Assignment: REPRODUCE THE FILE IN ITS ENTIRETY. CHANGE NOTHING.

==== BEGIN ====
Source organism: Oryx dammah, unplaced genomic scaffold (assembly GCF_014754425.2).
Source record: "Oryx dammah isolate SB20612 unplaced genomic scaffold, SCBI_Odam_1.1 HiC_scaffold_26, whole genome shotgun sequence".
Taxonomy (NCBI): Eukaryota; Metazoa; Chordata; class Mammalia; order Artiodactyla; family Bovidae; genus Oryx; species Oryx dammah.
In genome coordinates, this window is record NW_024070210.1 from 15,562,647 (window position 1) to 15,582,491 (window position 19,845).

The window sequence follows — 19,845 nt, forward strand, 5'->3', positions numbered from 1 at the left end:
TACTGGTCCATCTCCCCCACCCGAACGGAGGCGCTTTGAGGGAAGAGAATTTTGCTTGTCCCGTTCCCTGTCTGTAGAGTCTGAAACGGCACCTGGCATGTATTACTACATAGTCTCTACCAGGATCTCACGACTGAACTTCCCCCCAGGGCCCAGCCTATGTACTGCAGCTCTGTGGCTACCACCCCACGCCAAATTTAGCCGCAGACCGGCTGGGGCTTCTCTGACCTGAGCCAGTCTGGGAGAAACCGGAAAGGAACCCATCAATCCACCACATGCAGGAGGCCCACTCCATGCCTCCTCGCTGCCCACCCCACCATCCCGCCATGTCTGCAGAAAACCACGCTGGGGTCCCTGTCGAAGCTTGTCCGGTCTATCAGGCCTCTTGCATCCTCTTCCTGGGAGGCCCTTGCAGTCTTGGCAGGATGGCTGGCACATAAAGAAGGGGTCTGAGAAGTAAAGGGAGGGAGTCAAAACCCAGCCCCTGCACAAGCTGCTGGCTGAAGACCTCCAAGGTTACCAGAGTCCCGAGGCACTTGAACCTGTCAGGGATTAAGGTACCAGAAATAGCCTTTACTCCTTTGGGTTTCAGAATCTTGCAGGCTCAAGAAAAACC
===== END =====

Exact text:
Source organism: Oryx dammah, unplaced genomic scaffold (assembly GCF_014754425.2).
Source record: "Oryx dammah isolate SB20612 unplaced genomic scaffold, SCBI_Odam_1.1 HiC_scaffold_26, whole genome shotgun sequence".
Taxonomy (NCBI): Eukaryota; Metazoa; Chordata; class Mammalia; order Artiodactyla; family Bovidae; genus Oryx; species Oryx dammah.
In genome coordinates, this window is record NW_024070210.1 from 15,562,647 (window position 1) to 15,582,491 (window position 19,845).

The window sequence follows — 19,845 nt, forward strand, 5'->3', positions numbered from 1 at the left end:
TACTGGTCCATCTCCCCCACCCGAACGGAGGCGCTTTGAGGGAAGAGAATTTTGCTTGTCCCGTTCCCTGTCTGTAGAGTCTGAAACGGCACCTGGCATGTATTACTACATAGTCTCTACCAGGATCTCACGACTGAACTTCCCCCCAGGGCCCAGCCTATGTACTGCAGCTCTGTGGCTACCACCCCACGCCAAATTTAGCCGCAGACCGGCTGGGGCTTCTCTGACCTGAGCCAGTCTGGGAGAAACCGGAAAGGAACCCATCAATCCACCACATGCAGGAGGCCCACTCCATGCCTCCTCGCTGCCCACCCCACCATCCCGCCATGTCTGCAGAAAACCACGCTGGGGTCCCTGTCGAAGCTTGTCCGGTCTATCAGGCCTCTTGCATCCTCTTCCTGGGAGGCCCTTGCAGTCTTGGCAGGATGGCTGGCACATAAAGAAGGGGTCTGAGAAGTAAAGGGAGGGAGTCAAAACCCAGCCCCTGCACAAGCTGCTGGCTGAAGACCTCCAAGGTTACCAGAGTCCCGAGGCACTTGAACCTGTCAGGGATTAAGGTACCAGAAATAGCCTTTACTCCTTTGGGTTTCAGAATCTTGCAGGCTCAAGAAAAACC